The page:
While recently walking through a nearby cemetery, which we used to do more often but now only sometimes do, we discovered a gravestone bearing a name similar to—but not exactly spelled the same—as my firstborn’s. She was excited.
I had forgotten about the find by that evening, but a few days later, as we drove past the cemetery, she casually announced, “Look, there I am!”
I was creeped out to see her pointing out the window at a field of monuments and headstones, but I do have good recall and the ability to think like my kids, so I quickly figured out what she meant.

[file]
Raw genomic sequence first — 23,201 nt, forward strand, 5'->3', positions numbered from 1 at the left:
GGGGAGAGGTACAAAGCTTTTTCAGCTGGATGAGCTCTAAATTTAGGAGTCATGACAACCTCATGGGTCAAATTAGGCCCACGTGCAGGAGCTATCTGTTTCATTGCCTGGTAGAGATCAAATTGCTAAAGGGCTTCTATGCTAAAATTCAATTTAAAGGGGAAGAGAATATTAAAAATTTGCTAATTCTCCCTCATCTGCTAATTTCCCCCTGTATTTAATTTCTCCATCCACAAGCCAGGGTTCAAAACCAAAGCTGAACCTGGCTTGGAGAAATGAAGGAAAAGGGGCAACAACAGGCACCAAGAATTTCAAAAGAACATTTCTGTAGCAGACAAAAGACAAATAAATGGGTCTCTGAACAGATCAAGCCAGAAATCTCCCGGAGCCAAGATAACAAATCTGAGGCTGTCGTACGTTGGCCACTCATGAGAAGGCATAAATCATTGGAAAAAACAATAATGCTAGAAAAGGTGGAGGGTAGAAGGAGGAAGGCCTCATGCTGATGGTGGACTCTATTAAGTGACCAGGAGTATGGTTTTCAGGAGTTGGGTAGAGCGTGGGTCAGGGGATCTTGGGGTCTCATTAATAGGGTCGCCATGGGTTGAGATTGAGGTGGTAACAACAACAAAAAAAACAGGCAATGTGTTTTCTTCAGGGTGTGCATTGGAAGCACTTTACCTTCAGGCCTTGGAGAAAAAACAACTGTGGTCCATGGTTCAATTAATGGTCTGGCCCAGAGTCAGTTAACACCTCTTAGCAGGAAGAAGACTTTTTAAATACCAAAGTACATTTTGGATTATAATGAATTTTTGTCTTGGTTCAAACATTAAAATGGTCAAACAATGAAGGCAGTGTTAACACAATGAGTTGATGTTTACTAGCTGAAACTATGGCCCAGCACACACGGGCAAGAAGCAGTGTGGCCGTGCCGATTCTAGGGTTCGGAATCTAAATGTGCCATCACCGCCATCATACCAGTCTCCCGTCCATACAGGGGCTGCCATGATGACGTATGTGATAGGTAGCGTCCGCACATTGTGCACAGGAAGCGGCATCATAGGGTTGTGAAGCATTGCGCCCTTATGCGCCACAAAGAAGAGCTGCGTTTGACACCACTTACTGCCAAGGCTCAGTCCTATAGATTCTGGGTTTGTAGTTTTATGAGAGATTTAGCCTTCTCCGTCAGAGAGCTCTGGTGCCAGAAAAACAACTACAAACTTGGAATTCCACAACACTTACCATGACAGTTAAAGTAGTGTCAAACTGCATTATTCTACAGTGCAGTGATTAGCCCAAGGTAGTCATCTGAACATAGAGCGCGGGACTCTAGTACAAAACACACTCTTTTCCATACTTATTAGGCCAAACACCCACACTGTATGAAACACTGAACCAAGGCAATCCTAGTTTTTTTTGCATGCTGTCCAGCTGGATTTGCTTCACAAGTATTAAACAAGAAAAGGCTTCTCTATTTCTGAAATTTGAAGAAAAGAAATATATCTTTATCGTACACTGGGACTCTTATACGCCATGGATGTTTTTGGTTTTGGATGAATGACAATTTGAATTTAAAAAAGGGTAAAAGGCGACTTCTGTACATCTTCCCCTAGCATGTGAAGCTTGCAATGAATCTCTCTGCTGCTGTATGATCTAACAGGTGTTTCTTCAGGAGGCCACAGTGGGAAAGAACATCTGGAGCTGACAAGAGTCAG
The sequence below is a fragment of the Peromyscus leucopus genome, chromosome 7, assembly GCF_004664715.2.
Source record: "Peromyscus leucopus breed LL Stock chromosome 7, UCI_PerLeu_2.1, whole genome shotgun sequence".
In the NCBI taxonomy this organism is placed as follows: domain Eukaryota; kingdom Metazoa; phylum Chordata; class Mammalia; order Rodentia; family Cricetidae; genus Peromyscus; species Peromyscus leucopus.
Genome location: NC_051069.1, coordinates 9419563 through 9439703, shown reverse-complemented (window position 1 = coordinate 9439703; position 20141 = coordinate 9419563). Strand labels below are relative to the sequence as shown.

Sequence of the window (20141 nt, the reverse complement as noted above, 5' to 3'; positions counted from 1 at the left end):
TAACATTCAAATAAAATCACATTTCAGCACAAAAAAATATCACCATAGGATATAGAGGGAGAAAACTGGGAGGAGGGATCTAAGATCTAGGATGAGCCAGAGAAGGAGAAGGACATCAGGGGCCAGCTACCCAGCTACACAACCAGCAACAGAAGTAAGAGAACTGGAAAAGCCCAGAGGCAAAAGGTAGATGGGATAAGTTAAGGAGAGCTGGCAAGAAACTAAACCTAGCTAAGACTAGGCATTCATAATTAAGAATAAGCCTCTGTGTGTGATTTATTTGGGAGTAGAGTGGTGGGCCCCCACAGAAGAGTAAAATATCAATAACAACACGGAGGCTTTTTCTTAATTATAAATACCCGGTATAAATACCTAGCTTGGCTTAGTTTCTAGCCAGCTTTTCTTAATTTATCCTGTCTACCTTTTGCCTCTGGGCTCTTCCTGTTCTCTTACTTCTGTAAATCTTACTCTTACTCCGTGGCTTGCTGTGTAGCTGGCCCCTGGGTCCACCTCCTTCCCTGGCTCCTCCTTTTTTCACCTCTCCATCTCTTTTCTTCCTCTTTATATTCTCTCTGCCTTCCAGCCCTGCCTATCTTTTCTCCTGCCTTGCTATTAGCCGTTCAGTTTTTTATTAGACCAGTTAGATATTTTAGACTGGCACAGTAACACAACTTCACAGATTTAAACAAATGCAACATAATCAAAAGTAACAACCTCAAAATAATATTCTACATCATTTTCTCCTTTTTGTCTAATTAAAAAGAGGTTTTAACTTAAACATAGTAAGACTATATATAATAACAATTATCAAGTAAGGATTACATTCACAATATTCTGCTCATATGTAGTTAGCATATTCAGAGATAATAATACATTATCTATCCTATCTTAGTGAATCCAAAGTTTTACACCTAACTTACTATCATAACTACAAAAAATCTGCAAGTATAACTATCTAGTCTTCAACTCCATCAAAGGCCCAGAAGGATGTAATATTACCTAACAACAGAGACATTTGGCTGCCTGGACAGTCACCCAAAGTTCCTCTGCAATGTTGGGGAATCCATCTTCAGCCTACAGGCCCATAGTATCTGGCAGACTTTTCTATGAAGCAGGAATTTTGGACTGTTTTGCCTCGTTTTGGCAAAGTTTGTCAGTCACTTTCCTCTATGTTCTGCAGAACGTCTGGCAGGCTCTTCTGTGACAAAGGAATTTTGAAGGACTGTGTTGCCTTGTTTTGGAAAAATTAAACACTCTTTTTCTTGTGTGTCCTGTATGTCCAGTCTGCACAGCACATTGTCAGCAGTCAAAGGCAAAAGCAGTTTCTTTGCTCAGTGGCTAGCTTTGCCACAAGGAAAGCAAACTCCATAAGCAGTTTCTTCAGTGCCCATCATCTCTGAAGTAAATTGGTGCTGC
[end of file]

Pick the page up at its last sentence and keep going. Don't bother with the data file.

I’ve mentioned this particular child’s fascination with the macabre before, and instead of trying to sweep it under a sunshiny rug, I figured that interest can be harnessed.
Thus was born the idea for our Summer Mystery.
While at the cemetery, my firstborn also noticed a lone headstone in the middle of an otherwise empty section. This stone is obviously very old: weatherbeaten, spotty, and worn down. She wants to know why it’s isolated. So I told her our summer project can be researching the grave to find out who’s buried there and why. We can contact the cemetery district, the mortuary owners, the historical society. I figured it would be an educational opportunity.
Sound like a fun summer activity, yeah?